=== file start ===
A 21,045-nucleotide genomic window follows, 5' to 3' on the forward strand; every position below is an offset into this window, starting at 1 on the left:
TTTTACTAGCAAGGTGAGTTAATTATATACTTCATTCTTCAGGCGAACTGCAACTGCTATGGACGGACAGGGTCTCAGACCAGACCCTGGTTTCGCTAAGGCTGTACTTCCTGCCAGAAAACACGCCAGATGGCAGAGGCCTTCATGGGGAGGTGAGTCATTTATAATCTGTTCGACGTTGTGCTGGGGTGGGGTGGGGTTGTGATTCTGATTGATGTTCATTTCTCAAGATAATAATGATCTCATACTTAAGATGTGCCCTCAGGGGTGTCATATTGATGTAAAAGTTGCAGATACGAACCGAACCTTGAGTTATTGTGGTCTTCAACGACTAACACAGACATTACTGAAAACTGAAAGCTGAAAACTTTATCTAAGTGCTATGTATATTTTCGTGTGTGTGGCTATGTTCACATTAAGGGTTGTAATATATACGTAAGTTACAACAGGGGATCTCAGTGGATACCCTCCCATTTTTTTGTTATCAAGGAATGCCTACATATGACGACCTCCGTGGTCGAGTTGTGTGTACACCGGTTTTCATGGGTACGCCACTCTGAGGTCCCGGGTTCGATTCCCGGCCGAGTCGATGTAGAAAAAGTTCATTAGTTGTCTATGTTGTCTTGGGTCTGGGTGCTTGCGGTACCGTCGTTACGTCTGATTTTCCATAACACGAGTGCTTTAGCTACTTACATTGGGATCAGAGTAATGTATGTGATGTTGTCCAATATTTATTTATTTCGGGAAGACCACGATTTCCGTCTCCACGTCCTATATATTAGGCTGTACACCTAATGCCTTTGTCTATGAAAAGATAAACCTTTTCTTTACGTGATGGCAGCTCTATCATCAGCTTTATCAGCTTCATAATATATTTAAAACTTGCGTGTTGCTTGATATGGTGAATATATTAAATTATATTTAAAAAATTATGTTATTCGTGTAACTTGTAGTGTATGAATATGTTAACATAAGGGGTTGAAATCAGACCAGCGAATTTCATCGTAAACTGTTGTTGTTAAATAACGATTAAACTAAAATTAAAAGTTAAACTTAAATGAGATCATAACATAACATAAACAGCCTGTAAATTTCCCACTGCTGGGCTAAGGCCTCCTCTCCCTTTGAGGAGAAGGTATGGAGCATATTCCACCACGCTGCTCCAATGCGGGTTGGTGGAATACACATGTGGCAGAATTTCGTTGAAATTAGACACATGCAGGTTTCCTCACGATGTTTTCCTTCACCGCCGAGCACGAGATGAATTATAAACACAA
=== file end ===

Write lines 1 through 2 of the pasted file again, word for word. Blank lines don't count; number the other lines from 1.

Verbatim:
A 21,045-nucleotide genomic window follows, 5' to 3' on the forward strand; every position below is an offset into this window, starting at 1 on the left:
TTTTACTAGCAAGGTGAGTTAATTATATACTTCATTCTTCAGGCGAACTGCAACTGCTATGGACGGACAGGGTCTCAGACCAGACCCTGGTTTCGCTAAGGCTGTACTTCCTGCCAGAAAACACGCCAGATGGCAGAGGCCTTCATGGGGAGGTGAGTCATTTATAATCTGTTCGACGTTGTGCTGGGGTGGGGTGGGGTTGTGATTCTGATTGATGTTCATTTCTCAAGATAATAATGATCTCATACTTAAGATGTGCCCTCAGGGGTGTCATATTGATGTAAAAGTTGCAGATACGAACCGAACCTTGAGTTATTGTGGTCTTCAACGACTAACACAGACATTACTGAAAACTGAAAGCTGAAAACTTTATCTAAGTGCTATGTATATTTTCGTGTGTGTGGCTATGTTCACATTAAGGGTTGTAATATATACGTAAGTTACAACAGGGGATCTCAGTGGATACCCTCCCATTTTTTTGTTATCAAGGAATGCCTACATATGACGACCTCCGTGGTCGAGTTGTGTGTACACCGGTTTTCATGGGTACGCCACTCTGAGGTCCCGGGTTCGATTCCCGGCCGAGTCGATGTAGAAAAAGTTCATTAGTTGTCTATGTTGTCTTGGGTCTGGGTGCTTGCGGTACCGTCGTTACGTCTGATTTTCCATAACACGAGTGCTTTAGCTACTTACATTGGGATCAGAGTAATGTATGTGATGTTGTCCAATATTTATTTATTTCGGGAAGACCACGATTTCCGTCTCCACGTCCTATATATTAGGCTGTACACCTAATGCCTTTGTCTATGAAAAGATAAACCTTTTCTTTACGTGATGGCAGCTCTATCATCAGCTTTATCAGCTTCATAATATATTTAAAACTTGCGTGTTGCTTGATATGGTGAATATATTAAATTATATTTAAAAAATTATGTTATTCGTGTAACTTGTAGTGTATGAATATGTTAACATAAGGGGTTGAAATCAGACCAGCGAATTTCATCGTAAACTGTTGTTGTTAAATAACGATTAAACTAAAATTAAAAGTTAAACTTAAATGAGATCATAACATAACATAAACAGCCTGTAAATTTCCCACTGCTGGGCTAAGGCCTCCTCTCCCTTTGAGGAGAAGGTATGGAGCATATTCCACCACGCTGCTCCAATGCGGGTTGGTGGAATACACATGTGGCAGAATTTCGTTGAAATTAGACACATGCAGGTTTCCTCACGATGTTTTCCTTCACCGCCGAGCACGAGATGAATTATAAACACAA